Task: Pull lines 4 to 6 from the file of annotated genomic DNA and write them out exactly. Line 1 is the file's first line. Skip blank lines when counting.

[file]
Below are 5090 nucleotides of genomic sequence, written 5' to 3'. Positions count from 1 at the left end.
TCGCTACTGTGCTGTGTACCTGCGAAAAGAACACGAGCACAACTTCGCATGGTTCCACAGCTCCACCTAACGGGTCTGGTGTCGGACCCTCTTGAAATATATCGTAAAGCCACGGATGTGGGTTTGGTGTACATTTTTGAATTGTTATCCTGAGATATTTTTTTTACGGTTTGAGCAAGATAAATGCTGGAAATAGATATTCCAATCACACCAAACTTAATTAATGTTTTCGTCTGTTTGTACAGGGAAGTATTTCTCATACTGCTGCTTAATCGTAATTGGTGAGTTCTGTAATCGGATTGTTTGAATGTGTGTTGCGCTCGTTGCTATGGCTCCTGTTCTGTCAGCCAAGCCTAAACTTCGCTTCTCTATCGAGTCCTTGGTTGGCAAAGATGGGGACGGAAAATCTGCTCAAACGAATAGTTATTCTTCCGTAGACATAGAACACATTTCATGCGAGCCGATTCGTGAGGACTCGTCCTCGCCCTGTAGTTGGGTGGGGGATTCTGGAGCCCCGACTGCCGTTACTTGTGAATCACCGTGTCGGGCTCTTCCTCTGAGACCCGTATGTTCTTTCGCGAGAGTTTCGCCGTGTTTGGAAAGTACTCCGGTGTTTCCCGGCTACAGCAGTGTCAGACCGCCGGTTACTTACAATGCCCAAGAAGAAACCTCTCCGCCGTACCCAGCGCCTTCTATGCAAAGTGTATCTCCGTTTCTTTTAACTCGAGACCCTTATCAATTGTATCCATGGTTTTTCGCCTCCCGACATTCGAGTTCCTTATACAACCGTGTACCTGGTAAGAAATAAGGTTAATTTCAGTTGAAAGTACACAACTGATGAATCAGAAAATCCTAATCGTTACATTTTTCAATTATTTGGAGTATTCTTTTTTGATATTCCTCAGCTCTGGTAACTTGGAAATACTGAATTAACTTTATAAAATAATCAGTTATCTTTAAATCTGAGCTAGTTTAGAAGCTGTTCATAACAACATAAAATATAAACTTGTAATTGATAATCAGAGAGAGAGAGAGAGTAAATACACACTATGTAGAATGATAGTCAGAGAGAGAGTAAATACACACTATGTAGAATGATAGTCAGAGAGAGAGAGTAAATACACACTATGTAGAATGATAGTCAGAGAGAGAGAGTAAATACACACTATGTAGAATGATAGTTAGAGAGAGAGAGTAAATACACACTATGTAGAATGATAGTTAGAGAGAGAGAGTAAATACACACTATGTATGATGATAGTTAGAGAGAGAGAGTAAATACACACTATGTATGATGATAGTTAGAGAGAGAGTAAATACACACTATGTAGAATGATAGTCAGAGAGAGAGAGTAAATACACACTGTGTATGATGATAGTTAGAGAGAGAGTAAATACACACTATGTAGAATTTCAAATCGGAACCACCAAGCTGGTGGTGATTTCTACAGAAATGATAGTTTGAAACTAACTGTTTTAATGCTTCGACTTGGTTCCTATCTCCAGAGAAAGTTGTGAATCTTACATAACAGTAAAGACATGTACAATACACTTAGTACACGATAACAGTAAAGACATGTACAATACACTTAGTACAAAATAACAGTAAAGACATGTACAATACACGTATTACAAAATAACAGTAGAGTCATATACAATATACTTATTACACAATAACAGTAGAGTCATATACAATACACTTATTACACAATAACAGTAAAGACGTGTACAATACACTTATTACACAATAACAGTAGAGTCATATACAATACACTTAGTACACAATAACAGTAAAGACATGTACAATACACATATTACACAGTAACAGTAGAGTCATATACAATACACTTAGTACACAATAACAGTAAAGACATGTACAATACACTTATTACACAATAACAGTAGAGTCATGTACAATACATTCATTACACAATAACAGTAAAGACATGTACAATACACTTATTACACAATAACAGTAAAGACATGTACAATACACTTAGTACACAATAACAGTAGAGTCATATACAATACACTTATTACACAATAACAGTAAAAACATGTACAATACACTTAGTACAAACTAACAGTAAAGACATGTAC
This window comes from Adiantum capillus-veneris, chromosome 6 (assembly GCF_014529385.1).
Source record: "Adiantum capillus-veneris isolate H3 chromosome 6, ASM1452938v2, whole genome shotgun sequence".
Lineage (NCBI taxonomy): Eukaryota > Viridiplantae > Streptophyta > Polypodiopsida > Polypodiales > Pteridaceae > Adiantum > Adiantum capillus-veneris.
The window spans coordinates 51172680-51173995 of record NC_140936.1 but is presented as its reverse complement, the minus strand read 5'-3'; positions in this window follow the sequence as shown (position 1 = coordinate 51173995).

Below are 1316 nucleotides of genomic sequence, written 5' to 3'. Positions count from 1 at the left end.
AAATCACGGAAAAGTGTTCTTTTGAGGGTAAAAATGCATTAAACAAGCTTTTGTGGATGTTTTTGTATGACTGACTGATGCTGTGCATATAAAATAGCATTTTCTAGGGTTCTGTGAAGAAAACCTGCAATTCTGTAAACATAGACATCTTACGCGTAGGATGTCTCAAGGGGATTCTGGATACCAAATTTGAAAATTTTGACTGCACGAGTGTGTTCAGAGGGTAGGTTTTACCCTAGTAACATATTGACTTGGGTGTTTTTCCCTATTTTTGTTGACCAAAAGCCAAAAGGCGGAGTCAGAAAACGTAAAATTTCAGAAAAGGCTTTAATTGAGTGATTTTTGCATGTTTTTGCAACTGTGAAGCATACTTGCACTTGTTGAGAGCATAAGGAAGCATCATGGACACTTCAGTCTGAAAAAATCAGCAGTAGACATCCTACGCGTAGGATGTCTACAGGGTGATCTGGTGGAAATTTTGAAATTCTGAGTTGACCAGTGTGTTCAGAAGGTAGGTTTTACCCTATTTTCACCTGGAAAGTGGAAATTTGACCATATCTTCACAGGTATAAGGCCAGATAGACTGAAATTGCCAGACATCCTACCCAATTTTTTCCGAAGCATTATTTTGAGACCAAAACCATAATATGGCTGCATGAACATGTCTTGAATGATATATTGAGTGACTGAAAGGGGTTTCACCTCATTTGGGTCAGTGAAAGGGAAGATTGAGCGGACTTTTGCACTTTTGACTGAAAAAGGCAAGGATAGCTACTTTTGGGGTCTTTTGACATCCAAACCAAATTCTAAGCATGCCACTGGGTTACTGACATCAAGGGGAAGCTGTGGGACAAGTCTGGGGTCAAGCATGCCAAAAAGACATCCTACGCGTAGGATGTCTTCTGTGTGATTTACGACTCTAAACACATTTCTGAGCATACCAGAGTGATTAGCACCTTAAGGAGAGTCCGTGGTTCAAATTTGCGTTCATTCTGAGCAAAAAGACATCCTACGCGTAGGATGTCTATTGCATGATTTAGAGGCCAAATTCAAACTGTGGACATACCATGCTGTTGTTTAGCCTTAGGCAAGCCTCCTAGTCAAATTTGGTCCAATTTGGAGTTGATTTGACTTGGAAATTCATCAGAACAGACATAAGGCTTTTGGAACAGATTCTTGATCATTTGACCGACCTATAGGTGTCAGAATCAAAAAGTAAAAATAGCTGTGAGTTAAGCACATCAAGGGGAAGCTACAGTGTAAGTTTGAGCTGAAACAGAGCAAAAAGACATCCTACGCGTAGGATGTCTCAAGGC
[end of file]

Source record: "Adiantum capillus-veneris isolate H3 chromosome 6, ASM1452938v2, whole genome shotgun sequence".
Lineage (NCBI taxonomy): Eukaryota > Viridiplantae > Streptophyta > Polypodiopsida > Polypodiales > Pteridaceae > Adiantum > Adiantum capillus-veneris.
The window spans coordinates 51172680-51173995 of record NC_140936.1 but is presented as its reverse complement, the minus strand read 5'-3'; positions in this window follow the sequence as shown (position 1 = coordinate 51173995).